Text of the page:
Barbara Beaurevel lives with her aunt and cousin in New Orleans in the late 1800's. In love with Mark Lucas, a research doctor at Tulane University, her plans to marry him are thwarted. ... See full summary »
Elderly Mrs. Ross lives alone in her meager flat, scraping by on government assistance even as she claims to have great wealth. After finding stolen money she is victimized, making it necessary to find her support in her declining years.
Millionaire Victor Danemore, living on the French Riviera, dies suddenly of a heart attack. His secretary, Dave Bishop, wants to know more about his employer's life. Surprisingly, not even his young wife knows anything about her husband's background or how he earned his fortune. Clues lead Bishop to Vienna and Stockholm, where he learns that Danemore was black-mailing people who cooperated with the Nazis during WW2.Written by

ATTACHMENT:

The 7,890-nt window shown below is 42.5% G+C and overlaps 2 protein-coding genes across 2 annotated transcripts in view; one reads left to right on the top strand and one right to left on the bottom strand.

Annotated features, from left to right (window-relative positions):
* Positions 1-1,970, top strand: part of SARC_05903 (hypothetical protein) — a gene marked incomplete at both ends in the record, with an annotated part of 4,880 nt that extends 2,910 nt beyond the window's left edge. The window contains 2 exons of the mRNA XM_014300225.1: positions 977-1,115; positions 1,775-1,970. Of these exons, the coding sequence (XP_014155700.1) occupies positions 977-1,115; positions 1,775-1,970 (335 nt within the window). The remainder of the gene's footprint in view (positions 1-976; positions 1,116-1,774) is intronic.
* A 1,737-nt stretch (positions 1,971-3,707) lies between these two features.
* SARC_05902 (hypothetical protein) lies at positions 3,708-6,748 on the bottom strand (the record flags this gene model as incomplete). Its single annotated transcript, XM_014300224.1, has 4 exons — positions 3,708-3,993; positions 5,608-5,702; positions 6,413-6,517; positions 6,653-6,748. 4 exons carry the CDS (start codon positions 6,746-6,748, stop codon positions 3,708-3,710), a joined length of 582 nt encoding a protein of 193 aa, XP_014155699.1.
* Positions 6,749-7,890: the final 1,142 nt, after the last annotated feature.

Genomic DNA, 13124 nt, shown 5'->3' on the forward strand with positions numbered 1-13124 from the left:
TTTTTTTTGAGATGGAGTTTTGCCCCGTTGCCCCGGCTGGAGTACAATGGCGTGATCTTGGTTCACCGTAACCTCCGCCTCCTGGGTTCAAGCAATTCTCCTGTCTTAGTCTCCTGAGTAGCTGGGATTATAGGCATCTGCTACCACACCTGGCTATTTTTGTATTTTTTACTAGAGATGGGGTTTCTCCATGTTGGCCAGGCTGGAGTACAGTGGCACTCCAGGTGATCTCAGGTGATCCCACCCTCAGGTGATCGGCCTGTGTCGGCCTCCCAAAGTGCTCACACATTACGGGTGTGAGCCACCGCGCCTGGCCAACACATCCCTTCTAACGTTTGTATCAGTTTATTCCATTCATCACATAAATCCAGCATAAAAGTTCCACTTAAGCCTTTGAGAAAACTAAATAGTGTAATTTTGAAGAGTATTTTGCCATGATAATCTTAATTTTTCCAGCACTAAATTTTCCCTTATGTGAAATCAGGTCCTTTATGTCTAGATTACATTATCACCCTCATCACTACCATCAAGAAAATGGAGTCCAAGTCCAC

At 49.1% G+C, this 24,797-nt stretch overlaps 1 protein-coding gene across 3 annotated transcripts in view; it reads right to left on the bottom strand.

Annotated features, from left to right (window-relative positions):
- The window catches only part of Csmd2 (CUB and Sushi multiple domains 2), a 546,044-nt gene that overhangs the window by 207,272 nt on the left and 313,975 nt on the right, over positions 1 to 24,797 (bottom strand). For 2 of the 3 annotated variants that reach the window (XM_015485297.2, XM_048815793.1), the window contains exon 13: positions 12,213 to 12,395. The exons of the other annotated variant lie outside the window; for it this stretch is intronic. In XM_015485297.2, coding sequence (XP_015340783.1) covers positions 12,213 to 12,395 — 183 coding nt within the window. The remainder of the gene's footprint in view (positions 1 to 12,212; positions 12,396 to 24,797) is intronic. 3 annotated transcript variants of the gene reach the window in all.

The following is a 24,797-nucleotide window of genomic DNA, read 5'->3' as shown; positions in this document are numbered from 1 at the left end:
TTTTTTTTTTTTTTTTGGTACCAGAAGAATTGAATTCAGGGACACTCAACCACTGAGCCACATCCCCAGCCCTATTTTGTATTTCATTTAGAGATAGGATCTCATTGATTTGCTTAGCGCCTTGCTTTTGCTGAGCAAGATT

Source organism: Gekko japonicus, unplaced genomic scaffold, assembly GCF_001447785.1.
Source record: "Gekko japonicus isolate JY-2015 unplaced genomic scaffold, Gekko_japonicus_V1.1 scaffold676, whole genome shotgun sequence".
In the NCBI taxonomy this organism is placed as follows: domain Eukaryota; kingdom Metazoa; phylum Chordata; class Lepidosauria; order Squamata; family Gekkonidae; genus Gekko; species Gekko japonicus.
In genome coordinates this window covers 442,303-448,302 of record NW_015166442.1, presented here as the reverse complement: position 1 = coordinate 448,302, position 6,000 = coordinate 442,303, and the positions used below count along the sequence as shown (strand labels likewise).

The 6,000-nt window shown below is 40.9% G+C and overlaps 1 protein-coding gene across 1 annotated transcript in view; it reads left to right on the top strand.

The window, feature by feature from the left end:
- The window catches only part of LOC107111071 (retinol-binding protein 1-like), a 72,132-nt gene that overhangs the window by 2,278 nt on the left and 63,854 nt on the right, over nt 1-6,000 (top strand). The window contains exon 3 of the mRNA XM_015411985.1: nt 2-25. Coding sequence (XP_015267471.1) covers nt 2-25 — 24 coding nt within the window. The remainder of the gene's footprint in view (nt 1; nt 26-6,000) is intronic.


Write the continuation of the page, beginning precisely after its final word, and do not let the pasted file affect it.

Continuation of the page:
Around 53 minutes into the film on the veranda in an romantic scene with a beautiful Swedish woman a rather large bee flies into the scene and flies right between them. They don't break and the bee flies away. See more »
I just saw this film for the first time and I was disappointed. I was expecting more of a "film noir" type of movie. Instead I got a too-complicated plot that made less and less sense as the film went along. And the love angle was far too weak. Robert Mitchum goes to Stockholm, meats a girl, and less than 24 hours later she is madly in love with him, and the film makes scant effort to explain why.
Basically the plot involves the blackmail of men who were closet supporters of Hitler. But after the demise of the Third Reich one could assume that uncovering their identities would take on less importance, but if that were the case then there would be no movie.
This movie is spy vs. spy vs. spy, with good guys appearing as bad guys, and so forth. It's been done many time before and in much better ways, such as The Third Man.
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